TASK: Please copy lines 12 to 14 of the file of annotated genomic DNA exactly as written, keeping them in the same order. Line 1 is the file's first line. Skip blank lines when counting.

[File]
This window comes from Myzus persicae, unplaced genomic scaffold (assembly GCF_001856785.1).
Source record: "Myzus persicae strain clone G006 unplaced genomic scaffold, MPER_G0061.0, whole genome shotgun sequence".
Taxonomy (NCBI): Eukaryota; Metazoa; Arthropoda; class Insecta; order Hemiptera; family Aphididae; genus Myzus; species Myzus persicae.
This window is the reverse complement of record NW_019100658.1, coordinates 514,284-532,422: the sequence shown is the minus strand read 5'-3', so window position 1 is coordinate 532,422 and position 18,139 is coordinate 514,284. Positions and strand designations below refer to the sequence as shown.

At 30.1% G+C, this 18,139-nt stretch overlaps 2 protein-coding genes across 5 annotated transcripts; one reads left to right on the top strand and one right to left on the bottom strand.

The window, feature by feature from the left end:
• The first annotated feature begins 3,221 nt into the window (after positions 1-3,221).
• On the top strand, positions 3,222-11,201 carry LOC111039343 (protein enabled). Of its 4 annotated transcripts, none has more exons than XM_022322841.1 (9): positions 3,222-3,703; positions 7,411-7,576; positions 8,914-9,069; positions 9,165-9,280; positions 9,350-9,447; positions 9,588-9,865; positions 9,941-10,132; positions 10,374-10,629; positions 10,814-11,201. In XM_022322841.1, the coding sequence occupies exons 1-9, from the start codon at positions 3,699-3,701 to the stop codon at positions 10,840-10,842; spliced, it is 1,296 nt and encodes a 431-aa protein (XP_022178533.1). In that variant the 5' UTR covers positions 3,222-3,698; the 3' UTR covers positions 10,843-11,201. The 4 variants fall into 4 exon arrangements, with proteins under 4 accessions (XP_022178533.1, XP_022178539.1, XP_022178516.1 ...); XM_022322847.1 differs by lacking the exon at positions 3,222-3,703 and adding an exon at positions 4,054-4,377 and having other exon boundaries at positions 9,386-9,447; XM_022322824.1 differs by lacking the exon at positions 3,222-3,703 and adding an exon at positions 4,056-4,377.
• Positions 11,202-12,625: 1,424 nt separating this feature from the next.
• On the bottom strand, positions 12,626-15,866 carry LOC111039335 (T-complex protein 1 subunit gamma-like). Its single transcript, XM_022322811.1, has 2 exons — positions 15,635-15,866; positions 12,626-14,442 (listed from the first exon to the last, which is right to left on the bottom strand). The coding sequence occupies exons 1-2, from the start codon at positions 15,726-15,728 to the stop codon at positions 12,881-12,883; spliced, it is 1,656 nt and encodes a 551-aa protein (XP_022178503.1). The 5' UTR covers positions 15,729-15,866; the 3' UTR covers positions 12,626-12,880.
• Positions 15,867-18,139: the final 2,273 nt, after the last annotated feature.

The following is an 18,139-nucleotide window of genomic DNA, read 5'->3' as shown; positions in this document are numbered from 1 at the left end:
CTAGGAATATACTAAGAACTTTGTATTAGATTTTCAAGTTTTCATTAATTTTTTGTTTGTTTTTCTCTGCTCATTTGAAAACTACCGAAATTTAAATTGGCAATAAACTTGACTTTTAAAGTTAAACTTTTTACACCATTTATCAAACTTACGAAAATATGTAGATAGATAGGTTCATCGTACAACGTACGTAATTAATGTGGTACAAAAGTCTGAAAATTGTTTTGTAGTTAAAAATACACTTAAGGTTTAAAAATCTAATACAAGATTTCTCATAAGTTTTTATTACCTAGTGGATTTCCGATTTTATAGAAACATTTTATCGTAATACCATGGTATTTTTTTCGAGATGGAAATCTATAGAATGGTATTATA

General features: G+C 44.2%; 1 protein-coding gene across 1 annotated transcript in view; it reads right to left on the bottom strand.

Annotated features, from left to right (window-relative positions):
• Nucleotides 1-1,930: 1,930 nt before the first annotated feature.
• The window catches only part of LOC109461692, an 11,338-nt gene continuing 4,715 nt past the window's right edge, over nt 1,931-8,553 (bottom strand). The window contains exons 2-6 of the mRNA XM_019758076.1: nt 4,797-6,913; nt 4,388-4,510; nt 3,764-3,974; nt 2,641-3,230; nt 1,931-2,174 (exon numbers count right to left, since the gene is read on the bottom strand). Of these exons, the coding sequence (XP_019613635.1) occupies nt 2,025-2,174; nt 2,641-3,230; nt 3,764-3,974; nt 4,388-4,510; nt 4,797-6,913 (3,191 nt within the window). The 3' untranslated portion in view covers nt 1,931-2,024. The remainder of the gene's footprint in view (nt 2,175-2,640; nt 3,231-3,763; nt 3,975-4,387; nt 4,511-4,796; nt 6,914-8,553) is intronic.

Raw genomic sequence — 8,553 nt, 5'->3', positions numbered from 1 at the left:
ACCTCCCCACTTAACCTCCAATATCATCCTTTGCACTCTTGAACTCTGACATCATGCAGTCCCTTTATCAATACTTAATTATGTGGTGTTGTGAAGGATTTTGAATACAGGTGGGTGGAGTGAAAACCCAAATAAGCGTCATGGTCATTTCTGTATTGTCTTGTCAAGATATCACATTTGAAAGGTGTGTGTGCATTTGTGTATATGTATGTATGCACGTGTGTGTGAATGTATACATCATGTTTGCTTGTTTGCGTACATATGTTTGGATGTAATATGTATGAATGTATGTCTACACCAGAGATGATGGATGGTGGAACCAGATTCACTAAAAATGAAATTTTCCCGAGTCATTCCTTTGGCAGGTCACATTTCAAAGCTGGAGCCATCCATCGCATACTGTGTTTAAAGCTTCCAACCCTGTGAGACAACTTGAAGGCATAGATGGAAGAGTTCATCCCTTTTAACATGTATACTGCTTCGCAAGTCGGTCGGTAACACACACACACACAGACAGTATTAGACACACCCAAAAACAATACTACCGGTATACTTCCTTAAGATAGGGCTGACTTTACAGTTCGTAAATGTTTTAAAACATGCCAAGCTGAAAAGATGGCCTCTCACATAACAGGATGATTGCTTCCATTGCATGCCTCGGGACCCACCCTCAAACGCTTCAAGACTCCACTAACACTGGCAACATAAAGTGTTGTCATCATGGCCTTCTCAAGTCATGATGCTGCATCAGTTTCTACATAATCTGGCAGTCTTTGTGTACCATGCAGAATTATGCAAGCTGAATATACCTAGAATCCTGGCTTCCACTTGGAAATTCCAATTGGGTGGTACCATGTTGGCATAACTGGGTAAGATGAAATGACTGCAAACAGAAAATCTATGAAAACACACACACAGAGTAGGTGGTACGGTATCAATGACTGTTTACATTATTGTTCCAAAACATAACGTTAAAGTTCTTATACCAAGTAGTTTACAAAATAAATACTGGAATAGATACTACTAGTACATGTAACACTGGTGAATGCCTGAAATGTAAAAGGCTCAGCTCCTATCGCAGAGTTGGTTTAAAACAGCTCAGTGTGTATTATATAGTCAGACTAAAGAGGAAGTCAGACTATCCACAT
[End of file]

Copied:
The following is an 18,139-nucleotide window of genomic DNA, read 5'->3' as shown; positions in this document are numbered from 1 at the left end:
CTAGGAATATACTAAGAACTTTGTATTAGATTTTCAAGTTTTCATTAATTTTTTGTTTGTTTTTCTCTGCTCATTTGAAAACTACCGAAATTTAAATTGGCAATAAACTTGACTTTTAAAGTTAAACTTTTTACACCATTTATCAAACTTACGAAAATATGTAGATAGATAGGTTCATCGTACAACGTACGTAATTAATGTGGTACAAAAGTCTGAAAATTGTTTTGTAGTTAAAAATACACTTAAGGTTTAAAAATCTAATACAAGATTTCTCATAAGTTTTTATTACCTAGTGGATTTCCGATTTTATAGAAACATTTTATCGTAATACCATGGTATTTTTTTCGAGATGGAAATCTATAGAATGGTATTATA

General features: G+C 44.2%; 1 protein-coding gene across 1 annotated transcript in view; it reads right to left on the bottom strand.